Various radiological methods such as plain radiographs, US, CT, and MRI, can be used in the diagnosis of enteric duplication cysts. There are 2 sonographic signs suggesting intestinal duplication in ultrasound examinations. These are the “double wall” sign and the presence of peristalsis. The “double wall” sign consists of an inner hyperechoic rim associated with the mucosa-submucosa and an outer surrounding hypoechoic layer reflecting the muscularis propria [1, 4, 6, 7]. In our case, since the preliminary diagnosis was probably interpreted in favor of a duplication cyst with only US, no additional examination was requested and possible exposure to radiation was prevented.

Due to their settlements and their typical or atypical features, many theories have been put forward, and a single theory does not cover all formations. Some of these theories are as follows: split notochord theory [8], vascular accident theory [3], abnormal recanalization of the lumen, and abortive twinning theories [8].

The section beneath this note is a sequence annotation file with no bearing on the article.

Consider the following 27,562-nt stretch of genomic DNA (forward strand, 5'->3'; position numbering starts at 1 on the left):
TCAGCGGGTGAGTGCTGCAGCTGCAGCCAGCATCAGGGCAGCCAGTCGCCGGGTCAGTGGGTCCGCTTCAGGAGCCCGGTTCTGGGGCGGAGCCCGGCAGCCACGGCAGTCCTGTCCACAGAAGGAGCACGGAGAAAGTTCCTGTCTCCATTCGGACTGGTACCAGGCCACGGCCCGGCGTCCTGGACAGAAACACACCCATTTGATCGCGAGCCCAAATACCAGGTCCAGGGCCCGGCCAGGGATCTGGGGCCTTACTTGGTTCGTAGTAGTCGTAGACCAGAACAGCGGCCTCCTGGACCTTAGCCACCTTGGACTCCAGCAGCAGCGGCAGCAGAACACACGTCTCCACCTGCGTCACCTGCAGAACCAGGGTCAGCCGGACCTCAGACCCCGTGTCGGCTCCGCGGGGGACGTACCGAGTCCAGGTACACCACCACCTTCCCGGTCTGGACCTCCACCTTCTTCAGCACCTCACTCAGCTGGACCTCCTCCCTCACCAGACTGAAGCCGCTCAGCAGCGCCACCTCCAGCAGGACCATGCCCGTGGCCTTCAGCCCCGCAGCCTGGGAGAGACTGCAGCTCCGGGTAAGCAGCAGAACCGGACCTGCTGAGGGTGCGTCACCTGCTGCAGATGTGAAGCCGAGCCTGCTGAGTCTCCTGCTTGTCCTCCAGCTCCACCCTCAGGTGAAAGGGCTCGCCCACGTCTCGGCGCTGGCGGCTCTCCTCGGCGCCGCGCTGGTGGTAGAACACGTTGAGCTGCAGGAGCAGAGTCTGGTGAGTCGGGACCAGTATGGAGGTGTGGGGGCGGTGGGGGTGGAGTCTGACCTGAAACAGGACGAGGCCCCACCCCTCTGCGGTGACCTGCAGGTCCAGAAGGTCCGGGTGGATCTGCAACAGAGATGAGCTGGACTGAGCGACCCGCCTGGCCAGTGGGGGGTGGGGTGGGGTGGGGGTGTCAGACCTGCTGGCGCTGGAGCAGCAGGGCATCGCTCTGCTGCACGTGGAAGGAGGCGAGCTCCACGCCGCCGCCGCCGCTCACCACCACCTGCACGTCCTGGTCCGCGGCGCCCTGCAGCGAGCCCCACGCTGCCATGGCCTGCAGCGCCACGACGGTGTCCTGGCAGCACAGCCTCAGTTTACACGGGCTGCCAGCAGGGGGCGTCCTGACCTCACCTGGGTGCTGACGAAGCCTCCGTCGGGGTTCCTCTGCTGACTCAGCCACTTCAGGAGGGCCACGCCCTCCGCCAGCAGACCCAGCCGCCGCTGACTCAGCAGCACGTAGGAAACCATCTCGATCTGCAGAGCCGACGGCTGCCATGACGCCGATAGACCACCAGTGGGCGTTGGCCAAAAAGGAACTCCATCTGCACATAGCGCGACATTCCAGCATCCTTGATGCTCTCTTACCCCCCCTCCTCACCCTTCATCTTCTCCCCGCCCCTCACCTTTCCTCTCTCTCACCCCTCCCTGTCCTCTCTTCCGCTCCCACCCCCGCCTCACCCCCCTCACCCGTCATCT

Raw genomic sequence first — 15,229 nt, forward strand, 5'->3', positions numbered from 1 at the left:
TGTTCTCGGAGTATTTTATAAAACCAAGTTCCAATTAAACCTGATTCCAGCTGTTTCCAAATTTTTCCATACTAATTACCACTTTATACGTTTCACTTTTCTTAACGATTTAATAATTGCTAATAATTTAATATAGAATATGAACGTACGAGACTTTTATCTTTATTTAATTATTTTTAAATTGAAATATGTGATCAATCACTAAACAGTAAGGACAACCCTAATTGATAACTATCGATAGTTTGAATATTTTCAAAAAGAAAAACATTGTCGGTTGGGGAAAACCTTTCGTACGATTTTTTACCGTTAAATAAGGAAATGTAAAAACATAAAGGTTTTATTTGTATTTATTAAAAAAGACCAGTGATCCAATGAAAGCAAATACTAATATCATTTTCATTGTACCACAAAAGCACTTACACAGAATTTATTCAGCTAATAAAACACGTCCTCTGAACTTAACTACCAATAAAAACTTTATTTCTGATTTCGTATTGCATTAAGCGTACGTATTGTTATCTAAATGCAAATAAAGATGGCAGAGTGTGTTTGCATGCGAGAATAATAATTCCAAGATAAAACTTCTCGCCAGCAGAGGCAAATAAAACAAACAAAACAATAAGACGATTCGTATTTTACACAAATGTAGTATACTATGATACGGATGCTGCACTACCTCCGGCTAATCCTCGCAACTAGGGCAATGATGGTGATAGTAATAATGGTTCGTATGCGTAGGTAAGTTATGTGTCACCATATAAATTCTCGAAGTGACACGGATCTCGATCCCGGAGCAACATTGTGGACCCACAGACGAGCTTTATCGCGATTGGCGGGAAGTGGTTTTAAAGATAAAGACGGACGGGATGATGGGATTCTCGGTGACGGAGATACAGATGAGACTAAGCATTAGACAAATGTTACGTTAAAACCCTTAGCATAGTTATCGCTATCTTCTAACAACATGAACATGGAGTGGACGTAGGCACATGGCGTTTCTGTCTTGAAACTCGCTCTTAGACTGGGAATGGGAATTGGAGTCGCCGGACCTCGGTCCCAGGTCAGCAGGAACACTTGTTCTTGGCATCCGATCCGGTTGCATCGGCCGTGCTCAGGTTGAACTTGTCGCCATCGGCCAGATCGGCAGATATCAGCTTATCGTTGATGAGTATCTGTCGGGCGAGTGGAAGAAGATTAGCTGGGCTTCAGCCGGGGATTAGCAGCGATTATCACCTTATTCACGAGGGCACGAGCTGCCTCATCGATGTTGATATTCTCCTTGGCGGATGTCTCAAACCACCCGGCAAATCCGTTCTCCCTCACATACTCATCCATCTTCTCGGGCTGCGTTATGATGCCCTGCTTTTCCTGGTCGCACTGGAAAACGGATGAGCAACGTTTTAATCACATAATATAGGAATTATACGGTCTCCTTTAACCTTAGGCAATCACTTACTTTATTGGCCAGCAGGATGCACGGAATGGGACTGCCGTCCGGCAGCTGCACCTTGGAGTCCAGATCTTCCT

The split notochord theory suggests that abnormal separation of the notochord from the endoderm causes enteric duplications [9].

Abnormal recanalization of the lumen and abortive twinning theory covers the mechanisms of duplication cyst in the mouth, upper GIS, hindgut, and lower genitourinary system [8].

The vascular accident theory was first proposed by Steiner and Mogilner and explains the duplication cysts whose nutrition is from another vascular structure. In theory, it suggests that in case of vascular accident during the formation of the intestinal segment in the embryological period, a duplication cyst with separate vascular nutrition may occur [3]. Although our case is more in line with this theory, the biggest gap in the theory is that the epithelial characteristics of the adjacent intestinal segment and the cyst are different.

Intrauterine ischemic damage to the gut appears to be an attractive potential explanation for isolated duplications. Some authors hypothesize that the pathological events in these cases may have progressed through torsion or a vascular accident at the proximal end of the diverticulum. This event may have separated it from the intestinal wall and a separate duplication cyst may have emerged [3].